“It’s no big deal if Davos rank us in terms of importance,” says Diana Paredes, a tech entrepreneur and delegate at this week’s World Economic Forum (WEF).
She adds: “I’d love to see where I am on the list, probably low down. But I wouldn’t be offended, that’s just how life is.”
Ms Paredes is commenting on claims that the high-end conference in Switzerland categorises its most elite delegates numerically from one to seven based on their “position level”.
The news website Quartz, which published a leaked copy of the alleged list, says those ranked as “ones” are typically given labels such as “Top Executive” or “Head of State”.
“Twos” meanwhile hold positions such as “Senior Executive” or “Deputy Head of State”, and so it goes on, with those at levels six and seven classified as “honorary guests” or “functional staff”.
“Ones” are easy to guess – examples this year include US President Donald Trump and Uber boss Dara Khosrowshahi. Other categorisations are more unexpected – for example, former UK Prime Minister Gordon Brown is labelled “6-Public Sector Expert”, while Ivanka Trump ranks seven.
So far WEF has declined to comment on the claims, nor is it clear what it uses the alleged list for. But most of the elite white badge holders I speak to in the main Congress Centre say they would be neither surprised or offended if the claims were true and that it is common practice in the business world.
“If you think about having a client list, you have your clients that are super demanding or pay higher or are worth more to your firm,” a woman who runs a large US investment company tells me.
“So you’re probably going to pay extra special attention to that client versus a client providing less revenue to you.”
Another high-level investor tells me: “To the extent I am ranked I’d be curious to see how I get ranked. I wouldn’t be offended if I came lower down than I expected.”
Not everyone agrees, although no-one will go on record.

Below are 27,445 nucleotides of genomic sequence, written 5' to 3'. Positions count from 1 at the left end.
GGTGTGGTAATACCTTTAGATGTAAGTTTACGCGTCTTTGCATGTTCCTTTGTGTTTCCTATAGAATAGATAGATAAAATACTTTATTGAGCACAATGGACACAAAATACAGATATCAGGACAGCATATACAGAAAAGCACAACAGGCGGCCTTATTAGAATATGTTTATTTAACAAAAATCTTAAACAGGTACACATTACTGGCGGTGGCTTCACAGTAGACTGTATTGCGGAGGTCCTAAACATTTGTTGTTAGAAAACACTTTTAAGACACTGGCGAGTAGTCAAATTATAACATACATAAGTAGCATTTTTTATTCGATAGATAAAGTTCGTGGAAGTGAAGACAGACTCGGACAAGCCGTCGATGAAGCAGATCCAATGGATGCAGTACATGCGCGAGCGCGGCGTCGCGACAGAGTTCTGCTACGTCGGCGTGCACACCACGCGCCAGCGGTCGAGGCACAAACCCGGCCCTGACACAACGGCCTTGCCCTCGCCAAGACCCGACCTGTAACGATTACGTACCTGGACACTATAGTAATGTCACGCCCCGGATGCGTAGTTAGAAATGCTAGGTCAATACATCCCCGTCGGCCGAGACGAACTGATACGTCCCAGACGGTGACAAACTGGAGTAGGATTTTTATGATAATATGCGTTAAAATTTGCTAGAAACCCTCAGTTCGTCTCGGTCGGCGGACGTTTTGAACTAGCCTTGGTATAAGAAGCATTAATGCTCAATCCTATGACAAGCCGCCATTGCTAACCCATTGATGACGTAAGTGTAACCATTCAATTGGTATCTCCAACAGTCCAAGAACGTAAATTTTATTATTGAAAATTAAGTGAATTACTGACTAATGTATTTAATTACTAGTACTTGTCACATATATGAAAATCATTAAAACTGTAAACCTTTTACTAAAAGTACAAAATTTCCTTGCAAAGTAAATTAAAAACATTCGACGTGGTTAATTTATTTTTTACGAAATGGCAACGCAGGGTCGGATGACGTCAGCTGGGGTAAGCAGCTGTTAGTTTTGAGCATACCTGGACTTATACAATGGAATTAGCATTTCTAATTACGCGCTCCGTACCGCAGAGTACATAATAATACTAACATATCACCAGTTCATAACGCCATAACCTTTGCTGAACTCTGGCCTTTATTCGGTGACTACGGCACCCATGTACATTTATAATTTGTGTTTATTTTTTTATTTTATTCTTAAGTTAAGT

A woman working for a tech company tells me: “This just seems kind of petty to me. It feels a bit elitist and silly.”
Several top academics describe the idea as “superficial” and “unbelievable”, while one says: “I am constitutionally opposed that sort of thing.”
For years, WEF has been accused of elitism, with critics arguing that the top business people and politicians who attend are out of touch with everyday people.
That hasn’t been helped by the complicated coloured badge system operated by the event. Top level white badge holders – who are either invited, or pay thousands to attend – can access all parts of the event, while others face restrictions.
Bottom of the rung are “hotel badge” holders who can’t get into the main Congress Centre at all (although they can attend the parties and events that happen outside).
WEF has said it aims to bring leaders from business, academia, politics and charity together for the wider good, and it always invites diverse voices.
Most of those attending also seem to feel that the idea of ranking in terms of importance is just a fact of life. Designer and charity worker Fernando Laposse from Mexico tells me: “That’s how the world works isn’t it… and we’re grateful to be invited.”
The BBC has contacted the organisation for a comment.